Santorum Looks for a Rebound in Louisiana

Rick Santorum is looking to Louisiana for a much-needed rebound as Republican voters go to the polls Saturday in the state's GOP primary.

Rick Santorum wins in North Dakota.
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Rick Santorum wins in North Dakota.

The former Pennsylvania senator is expected to do well in the contest, just a handful of days after a decisive loss to front-runner Mitt Romney in Illinois on Tuesday.

A win over the former Massachusetts governor would serve as a reminder that Romney still struggles among the GOP's conservative faithful, especially in the South. Santorum beat Romney in primaries in Alabama and Mississippi earlier this month.

But Romney is outpacing Santorum in the race for critical delegates to the Republican National Convention, and he's been beating Santorum in big, industrial Midwestern states.

"I need your vote, and I want the vote of the people of Louisiana so we can consolidate our lead," Romney said Friday while campaigning in Shreveport. He told supporters his campaign wants to focus on "raising the money and building the team to defeat someone that needs to be out of office in 2012 and that's Barack Obama."

Turnout appeared to be very slow, very light at a middle school in Metairie, La., where roughly three dozen voters had cast ballots Saturday in the first four hours polls were open.

Marianne Gabb, 54, was one of them. The administrative assistant for a property management company said she voted for Santorum, the father of seven, in part because he is a family man. "It just shows commitment, shows he can stay the course," she said.

Martha Guthrie, a 75-year-old artist, voted for Mitt Romney and expressed reservations about Santorum's religious rhetoric.

"I just don't want somebody so far to the right that they are going to fall off the edge of the table. I think that is where Santorum is," she said.

James Guilbeau, a retired engineer who didn't want to give his age, said he was tempted to vote for former Louisiana Gov. Buddy Roemer, but voted for Romney as "the least undesirable candidate."

"The best definition of a politician I've heard is one that arranges an acceptable compromise. I think he's got enough experience to do that: arrange an acceptable compromise."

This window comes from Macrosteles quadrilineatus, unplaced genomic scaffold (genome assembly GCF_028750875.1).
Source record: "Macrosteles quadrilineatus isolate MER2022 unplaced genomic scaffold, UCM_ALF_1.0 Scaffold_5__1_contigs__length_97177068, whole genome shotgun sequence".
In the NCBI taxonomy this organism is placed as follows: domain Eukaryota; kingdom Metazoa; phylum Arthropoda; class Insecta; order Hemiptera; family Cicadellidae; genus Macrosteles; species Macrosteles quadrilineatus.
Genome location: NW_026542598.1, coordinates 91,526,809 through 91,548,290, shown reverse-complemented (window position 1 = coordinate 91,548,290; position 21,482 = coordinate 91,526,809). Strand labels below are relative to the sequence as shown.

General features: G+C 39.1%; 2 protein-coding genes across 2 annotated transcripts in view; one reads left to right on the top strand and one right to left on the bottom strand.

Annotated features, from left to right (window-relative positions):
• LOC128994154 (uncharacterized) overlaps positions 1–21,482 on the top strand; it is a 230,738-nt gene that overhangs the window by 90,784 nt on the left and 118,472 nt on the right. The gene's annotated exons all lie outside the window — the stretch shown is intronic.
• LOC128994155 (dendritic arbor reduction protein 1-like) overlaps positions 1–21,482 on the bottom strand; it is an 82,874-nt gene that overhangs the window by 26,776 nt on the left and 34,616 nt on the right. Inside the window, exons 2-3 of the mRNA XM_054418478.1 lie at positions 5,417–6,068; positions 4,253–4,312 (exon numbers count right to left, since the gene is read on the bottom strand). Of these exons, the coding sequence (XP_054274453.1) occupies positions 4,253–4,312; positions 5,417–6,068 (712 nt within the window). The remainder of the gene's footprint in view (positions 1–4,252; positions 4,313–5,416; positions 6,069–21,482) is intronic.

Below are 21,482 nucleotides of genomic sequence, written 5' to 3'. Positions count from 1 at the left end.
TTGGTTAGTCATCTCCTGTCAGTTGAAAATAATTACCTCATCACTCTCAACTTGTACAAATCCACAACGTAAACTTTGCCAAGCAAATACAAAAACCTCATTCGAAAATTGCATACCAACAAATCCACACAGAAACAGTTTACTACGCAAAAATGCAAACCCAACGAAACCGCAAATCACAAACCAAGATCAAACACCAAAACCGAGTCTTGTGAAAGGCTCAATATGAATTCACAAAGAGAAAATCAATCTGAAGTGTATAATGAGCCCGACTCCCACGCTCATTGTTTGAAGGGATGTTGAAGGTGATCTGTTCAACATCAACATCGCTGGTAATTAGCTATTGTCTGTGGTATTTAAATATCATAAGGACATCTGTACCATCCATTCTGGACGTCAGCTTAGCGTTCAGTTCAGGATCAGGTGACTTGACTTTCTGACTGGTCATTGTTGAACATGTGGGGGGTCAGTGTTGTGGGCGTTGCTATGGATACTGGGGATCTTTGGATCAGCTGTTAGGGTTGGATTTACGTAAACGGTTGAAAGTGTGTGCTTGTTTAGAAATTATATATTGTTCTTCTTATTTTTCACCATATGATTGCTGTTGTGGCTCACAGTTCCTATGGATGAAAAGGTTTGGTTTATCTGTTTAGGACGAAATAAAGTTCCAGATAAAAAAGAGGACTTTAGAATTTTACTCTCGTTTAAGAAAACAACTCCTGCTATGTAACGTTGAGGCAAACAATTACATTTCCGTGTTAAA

While campaigning in his home state of Pennsylvania Saturday, Santorum told a gathering of conservatives that he didn't always understand their frustration with Washington but said he comprehends it now.

Santorum told Saturday's Pennsylvania Leadership Conference in Camp Hill that he used to think Pennsylvanians didn't understand how business was done in Washington, pointing to his endorsement of moderate Arlen Spector, the state's senior senator, over conservative Pat Toomey in the 2004 GOP primary. The endorsement helped fuel conservatives' discontent with Santorum and contributed to his loss in his 2006 reelection bid. The defeat helped him grasp conservatives' frustration with government, he said, a position he now embraces and runs on to distinguish himself from the rest of the GOP field and President Barack Obama.

Republicans were voting as Obama began a trip overseas and the country was focused on the killing of unarmed Florida teenager Trayvon Martin. Obama made a personal appeal to Martin's family on Friday, and the GOP candidates all said an investigation into his death was an appropriate course to take.

Romney and Santorum were both campaigning in this northern Louisiana city on Friday, where a large oil and gas industry make energy a top issue in the primary. Both men have been highlighting that on the trail. Also in Louisiana was former House Speaker Newt Gingrich, who has fallen back in polls and has lost other Southern primaries to Santorum.

Santorum spent much of Friday on the defensive, explaining comments he made earlier in the week and insisting he would support the eventual GOP nominee. Still, Santorum says there are similarities between front-runner Romney and Obama that make them indistinguishable on some issues. He caused an intraparty uproar earlier in the week after suggesting he'd prefer a second term for Obama over a Romney presidency.

"Over my dead body would I vote for Barack Obama," Santorum said as he walked back his original comments less than 24 hours before Louisiana polls were set to open.

The situation underscored Santorum's challenges, particularly because he faces more difficult territory in the race ahead. He faces increasingly difficult delegate math as Romney continues to win delegates even in states where the popular vote is close.

There are 20 delegates at stake in Louisiana's primary. They are awarded proportionally to the candidates who receive more than 25 percent of the vote. So a close race would yield just a handful for any of the men in the contest.

Most states divide all the available delegates among the candidates who meet the minimum threshold. Louisiana's system is strictly proportional, with any leftover delegates designated as uncommitted, meaning they will be fought for at the state convention.

Romney has 563 delegates of the 1,144 necessary to win at the convention, according to an Associated Press tally. Santorum has 263, while Gingrich trails with 135. Texas Rep. Ron Paul has 50.